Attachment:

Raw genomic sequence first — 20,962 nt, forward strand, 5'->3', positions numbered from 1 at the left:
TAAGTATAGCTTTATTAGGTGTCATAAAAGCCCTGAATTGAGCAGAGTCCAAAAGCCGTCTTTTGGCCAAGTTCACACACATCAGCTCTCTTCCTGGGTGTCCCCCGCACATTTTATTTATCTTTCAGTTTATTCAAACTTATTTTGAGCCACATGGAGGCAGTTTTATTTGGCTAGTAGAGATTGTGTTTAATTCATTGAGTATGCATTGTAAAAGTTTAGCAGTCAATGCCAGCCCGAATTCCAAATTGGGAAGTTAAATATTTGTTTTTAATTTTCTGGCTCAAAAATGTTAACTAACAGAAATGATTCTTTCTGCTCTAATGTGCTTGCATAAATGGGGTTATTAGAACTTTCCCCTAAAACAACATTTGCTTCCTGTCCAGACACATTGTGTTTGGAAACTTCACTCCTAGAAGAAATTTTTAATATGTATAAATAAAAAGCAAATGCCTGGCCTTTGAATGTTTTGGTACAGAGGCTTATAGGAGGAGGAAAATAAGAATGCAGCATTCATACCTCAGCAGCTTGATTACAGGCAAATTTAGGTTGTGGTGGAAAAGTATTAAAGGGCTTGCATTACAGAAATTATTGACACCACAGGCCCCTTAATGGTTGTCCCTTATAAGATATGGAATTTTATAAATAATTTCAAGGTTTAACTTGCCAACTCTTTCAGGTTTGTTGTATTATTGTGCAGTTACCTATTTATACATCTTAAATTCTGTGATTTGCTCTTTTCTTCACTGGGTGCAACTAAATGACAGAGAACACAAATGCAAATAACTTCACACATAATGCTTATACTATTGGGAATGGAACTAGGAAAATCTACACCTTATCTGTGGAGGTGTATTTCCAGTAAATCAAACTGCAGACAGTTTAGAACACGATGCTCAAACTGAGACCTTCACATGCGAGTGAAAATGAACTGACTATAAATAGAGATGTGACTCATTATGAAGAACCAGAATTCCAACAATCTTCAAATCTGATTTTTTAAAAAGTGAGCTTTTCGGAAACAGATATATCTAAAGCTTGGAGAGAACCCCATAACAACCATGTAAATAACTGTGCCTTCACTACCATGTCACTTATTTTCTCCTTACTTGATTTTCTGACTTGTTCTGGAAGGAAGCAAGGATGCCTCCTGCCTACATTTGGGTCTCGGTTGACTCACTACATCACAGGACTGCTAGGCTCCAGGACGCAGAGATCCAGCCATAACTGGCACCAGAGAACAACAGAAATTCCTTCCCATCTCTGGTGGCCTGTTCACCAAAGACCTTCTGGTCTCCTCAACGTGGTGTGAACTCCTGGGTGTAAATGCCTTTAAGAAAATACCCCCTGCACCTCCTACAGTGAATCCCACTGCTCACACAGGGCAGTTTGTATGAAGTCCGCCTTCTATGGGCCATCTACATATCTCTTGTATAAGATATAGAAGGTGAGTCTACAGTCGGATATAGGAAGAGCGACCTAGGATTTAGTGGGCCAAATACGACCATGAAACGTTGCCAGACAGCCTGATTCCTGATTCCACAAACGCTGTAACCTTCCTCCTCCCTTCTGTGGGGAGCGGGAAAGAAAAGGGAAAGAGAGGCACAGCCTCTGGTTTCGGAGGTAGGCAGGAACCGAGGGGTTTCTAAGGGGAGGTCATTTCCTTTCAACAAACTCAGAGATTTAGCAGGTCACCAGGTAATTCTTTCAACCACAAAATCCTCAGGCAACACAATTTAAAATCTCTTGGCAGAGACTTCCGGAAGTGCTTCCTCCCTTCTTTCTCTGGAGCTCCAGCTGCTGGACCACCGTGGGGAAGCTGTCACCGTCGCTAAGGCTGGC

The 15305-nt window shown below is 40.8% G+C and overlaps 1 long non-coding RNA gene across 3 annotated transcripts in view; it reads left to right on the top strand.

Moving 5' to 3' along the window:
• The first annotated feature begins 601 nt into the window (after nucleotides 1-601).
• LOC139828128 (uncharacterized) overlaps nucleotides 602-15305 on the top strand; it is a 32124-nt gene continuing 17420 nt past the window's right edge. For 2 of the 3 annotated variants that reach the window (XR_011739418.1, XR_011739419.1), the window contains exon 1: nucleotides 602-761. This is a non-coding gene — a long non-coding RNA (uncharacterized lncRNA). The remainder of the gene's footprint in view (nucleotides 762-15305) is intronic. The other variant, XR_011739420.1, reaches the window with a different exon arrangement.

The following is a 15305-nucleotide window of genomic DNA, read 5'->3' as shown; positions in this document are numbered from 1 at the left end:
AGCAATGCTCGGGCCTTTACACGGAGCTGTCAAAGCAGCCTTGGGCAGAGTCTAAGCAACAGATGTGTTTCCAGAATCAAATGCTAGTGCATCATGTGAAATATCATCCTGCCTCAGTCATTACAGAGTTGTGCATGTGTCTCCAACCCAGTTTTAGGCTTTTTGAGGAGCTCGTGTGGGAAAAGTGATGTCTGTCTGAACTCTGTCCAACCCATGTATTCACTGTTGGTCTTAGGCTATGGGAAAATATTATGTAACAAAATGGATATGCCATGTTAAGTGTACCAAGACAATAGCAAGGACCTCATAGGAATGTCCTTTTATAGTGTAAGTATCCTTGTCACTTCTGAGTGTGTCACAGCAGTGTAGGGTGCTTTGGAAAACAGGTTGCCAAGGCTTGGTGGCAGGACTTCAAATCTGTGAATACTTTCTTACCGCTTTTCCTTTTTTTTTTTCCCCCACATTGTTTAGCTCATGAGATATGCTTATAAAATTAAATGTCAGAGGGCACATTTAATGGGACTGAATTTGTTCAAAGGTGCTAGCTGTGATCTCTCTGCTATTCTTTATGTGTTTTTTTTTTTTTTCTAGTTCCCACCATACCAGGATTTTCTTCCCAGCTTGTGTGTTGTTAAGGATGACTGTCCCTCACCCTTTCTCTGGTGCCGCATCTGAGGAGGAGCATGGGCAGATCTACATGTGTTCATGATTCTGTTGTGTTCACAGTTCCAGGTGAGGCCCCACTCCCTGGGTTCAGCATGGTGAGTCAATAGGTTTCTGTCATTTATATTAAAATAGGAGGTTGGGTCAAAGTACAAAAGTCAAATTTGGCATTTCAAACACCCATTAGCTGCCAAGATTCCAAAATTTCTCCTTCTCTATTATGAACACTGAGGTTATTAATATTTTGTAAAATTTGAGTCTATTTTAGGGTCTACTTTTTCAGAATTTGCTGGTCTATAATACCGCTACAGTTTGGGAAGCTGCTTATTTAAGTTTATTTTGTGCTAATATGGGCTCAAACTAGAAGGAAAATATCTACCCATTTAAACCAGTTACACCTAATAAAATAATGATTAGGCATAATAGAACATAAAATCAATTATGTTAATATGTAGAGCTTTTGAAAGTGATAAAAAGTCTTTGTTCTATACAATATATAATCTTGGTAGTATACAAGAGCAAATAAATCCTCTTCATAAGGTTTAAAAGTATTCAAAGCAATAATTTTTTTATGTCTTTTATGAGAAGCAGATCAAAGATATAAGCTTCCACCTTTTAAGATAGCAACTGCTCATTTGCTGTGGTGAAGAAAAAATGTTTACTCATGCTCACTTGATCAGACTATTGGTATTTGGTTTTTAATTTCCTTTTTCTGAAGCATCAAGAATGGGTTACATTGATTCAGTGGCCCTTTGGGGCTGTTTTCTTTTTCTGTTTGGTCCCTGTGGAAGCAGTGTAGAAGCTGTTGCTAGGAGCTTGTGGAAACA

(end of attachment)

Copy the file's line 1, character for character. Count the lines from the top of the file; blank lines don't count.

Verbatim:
Raw genomic sequence first — 20,962 nt, forward strand, 5'->3', positions numbered from 1 at the left: